Awkwafina stars in this nuanced and affecting drama, which charts a Chinese American woman's trip home to see her terminally ill grandmother.
Ask someone how'd they prefer to shuffle off this mortal coil, and you'll likely receive the most cliched of answers: to pass peacefully in their sleep. That's certainly better than any alternative (other than somehow managing to live forever), although it's rarely realistic. Still, if you could give a loved one that gift, sparing them the pain of knowing that the end was near, would you? If they were diagnosed with terminal cancer, had mere months or weeks left to live, and invasive medical treatment would only cloud their remaining days, is it better to let them carry on blissfully unaware? Whether such choices are tender mercies or rob one's nearest and dearest of the chance to say goodbye sits at the heart of The Farewell, a sensitive and stirring drama set within a culture where keeping impending death from the unwell is commonplace. Drawing deeply on her own experience, writer-director Lulu Wang also uses this complicated issue as fuel to contemplate identity, belonging, tradition and cultural displacement.
Born in China and raised in New York, Billi (Awkwafina) is firmly ensconced in the Big Apple. An aspiring writer, she's constantly hoping for grants to fund her work, is perennially behind on her rent and largely relies on credit cards to get by. But when her father Haiyan (Tzi Ma) and mother Jian (Diana Lin) deliver the news that her beloved paternal grandmother, Nai Nai (Zhao Shuzhen), has stage four lung cancer, Billi is determined to journey back to China — even when her parents advise her not to go. She's conflicted, however, about her family's decision not to tell their mentally spritely, physically ailing matriarch about her condition. Instead, they're all making the trip under an elaborate cover story, rushing Billi's cousin Hao Hao (Chen Han) to marry his Japanese girlfriend Aiko (Aoi Mizuhara). Such subterfuge is standard in her homeland ("when people get cancer, they die," the Chinese saying goes, referring to the impact such an illness can have on one's will to live), but it rubs against the western sensibilities that've been instilled in Billi since moving to America.
One of Wang's most affecting and astute moves, of which there are many, is to task her cast with conveying this moral and emotional dilemma in their every expression and movement. In an intuitive portrayal that's worlds away from her scene-stealing, over-the-top turn in last year's Crazy Rich Asians, Awkwafina lives, breathes and wears Billi's internal turmoil. When the character is plastering on the happiest face she can to hide the truth from Nai Nai, her hunched shoulders reveal her pain. When she's trying to have a quiet, genuine moment with the woman she knows will soon be gone — a vibrant, irrepressibly bossy old lady who bustles about like a near-unstoppable force of nature — sorrow lingers in her eyes. This isn't just Billi's burden, but one shared even by those who support the decision to keep Nai Nai in the dark, sparking stellar performances across the board. Guilt and regret seeps from recognisable Chinese American star Ma (Wu Assassins), playing the son who travelled across the globe to pursue a better life. Chinese Australian actor Lin (The Family Law) tussles with Jian's own difficulties, caught as she is between a crumbling husband and an angry daughter. And as Hao Hao, Han may barely utter more than a few sentences as he endeavours to contain his sadness, but he's always a tense ball of visible discomfort.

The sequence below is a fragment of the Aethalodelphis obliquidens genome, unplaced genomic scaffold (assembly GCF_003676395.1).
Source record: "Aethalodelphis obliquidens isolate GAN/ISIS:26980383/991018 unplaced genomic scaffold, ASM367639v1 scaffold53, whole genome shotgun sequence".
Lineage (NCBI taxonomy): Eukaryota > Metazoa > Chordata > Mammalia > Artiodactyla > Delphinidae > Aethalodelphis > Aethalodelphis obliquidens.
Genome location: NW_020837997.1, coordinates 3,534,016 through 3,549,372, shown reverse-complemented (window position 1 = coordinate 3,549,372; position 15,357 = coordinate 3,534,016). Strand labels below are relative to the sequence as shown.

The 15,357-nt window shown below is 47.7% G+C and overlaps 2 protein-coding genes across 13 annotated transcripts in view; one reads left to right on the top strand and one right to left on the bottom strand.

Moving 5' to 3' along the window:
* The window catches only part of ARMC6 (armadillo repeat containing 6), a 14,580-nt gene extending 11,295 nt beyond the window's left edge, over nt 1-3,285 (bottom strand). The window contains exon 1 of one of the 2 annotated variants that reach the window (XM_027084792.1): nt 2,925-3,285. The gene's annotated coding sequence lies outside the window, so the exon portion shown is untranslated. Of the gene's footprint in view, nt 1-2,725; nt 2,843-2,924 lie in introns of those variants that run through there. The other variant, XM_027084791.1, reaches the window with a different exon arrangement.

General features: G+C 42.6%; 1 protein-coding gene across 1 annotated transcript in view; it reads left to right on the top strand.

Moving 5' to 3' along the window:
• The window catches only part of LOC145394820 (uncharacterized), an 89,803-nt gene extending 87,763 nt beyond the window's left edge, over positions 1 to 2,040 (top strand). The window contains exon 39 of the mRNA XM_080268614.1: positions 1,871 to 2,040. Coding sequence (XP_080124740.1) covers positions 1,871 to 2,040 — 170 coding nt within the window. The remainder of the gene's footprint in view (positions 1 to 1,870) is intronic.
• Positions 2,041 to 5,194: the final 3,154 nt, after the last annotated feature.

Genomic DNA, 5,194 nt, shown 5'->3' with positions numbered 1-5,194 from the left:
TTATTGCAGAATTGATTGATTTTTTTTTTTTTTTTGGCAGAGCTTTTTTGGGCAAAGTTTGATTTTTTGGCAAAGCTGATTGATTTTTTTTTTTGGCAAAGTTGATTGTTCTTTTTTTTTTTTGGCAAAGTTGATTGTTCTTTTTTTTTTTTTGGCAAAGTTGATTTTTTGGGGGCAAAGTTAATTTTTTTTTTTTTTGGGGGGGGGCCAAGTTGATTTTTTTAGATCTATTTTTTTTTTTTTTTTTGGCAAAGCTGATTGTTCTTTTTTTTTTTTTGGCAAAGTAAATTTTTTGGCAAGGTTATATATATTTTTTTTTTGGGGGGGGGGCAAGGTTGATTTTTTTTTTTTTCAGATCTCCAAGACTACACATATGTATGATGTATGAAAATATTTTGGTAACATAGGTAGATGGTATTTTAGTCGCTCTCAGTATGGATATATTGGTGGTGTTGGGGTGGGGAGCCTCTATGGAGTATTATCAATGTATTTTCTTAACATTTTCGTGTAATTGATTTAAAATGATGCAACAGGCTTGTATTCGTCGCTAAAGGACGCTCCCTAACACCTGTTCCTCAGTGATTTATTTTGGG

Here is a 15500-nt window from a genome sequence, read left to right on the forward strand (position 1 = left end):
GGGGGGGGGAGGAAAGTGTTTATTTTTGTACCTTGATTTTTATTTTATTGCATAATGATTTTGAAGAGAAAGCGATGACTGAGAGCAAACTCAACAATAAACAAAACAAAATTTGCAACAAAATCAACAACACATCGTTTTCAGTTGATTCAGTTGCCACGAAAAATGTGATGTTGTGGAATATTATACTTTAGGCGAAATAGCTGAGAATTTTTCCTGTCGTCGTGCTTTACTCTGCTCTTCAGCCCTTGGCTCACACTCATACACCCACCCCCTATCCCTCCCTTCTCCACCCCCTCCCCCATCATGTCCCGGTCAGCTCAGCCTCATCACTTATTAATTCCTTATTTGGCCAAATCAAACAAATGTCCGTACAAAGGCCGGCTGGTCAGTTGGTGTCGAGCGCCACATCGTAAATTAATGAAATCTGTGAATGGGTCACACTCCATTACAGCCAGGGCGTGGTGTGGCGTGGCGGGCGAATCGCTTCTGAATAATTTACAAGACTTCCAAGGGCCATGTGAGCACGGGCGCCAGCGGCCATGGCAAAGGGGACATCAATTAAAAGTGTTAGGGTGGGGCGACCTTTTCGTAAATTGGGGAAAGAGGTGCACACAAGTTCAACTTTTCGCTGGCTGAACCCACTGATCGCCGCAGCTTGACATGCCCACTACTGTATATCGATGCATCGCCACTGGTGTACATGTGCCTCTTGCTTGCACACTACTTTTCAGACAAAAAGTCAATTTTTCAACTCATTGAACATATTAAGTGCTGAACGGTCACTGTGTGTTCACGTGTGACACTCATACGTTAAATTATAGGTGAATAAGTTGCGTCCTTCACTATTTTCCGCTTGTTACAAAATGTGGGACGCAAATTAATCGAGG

Favouring the same approach in all facets of the film, Wang styles The Farewell with naturalism at the fore. Dialogue flows freely, often from Nai Nai as she snaps out wedding plans and comments on Billi's appearance as a grandmother is known to, but a picture truly speaks a thousand words here. Collaborating with cinematographer Anna Franquesa Solano, the sophomore filmmaker tells her tale free from any rose-coloured fondness. This is a warm movie, however it steadfastly depicts its central situation, setting and struggle as they are. In practical terms, that means realism and nuance — Billi and her family exist within the film's Changchun locale, and its day-to-day minutiae is baked into every scene, and yet her visiting protagonist doesn't play tourist, for example. The same description applies to the movie's handling of its illness storyline, which is never squeezed for easy sentiment or used as weepie fodder. Wang also finds the right balance between organic humour and earnest emotion, never overstating one or the other — a tactic that particularly resonates when Billi begins to question the existence she was given in America, as well as the links to her broader family and heritage she feels it has robbed her of.
All of these choices reinforce The Farewell's takeaway message: that in life and death alike, there is no simple path. There are no clear-cut answers, either, including when you're tossing up whether to tell someone they're dying or keep that knowledge from them. Far from treating these notions as obvious, Wang navigates the many complexities that prove her point with a lived-in maturity. She has literally been there, seen that and emerged to tell the tale, after all. As a result, what could've been a straightforward tearjerker in other hands benefits from her personal and poignant touch, and never heads down the blatant route. This is a subtle, thoughtful and heartfelt film that serves up a continual array of surprises — the kind that can and do get thrown in everyone's way, because that's what grappling with life's ups, downs, comings and goings is like.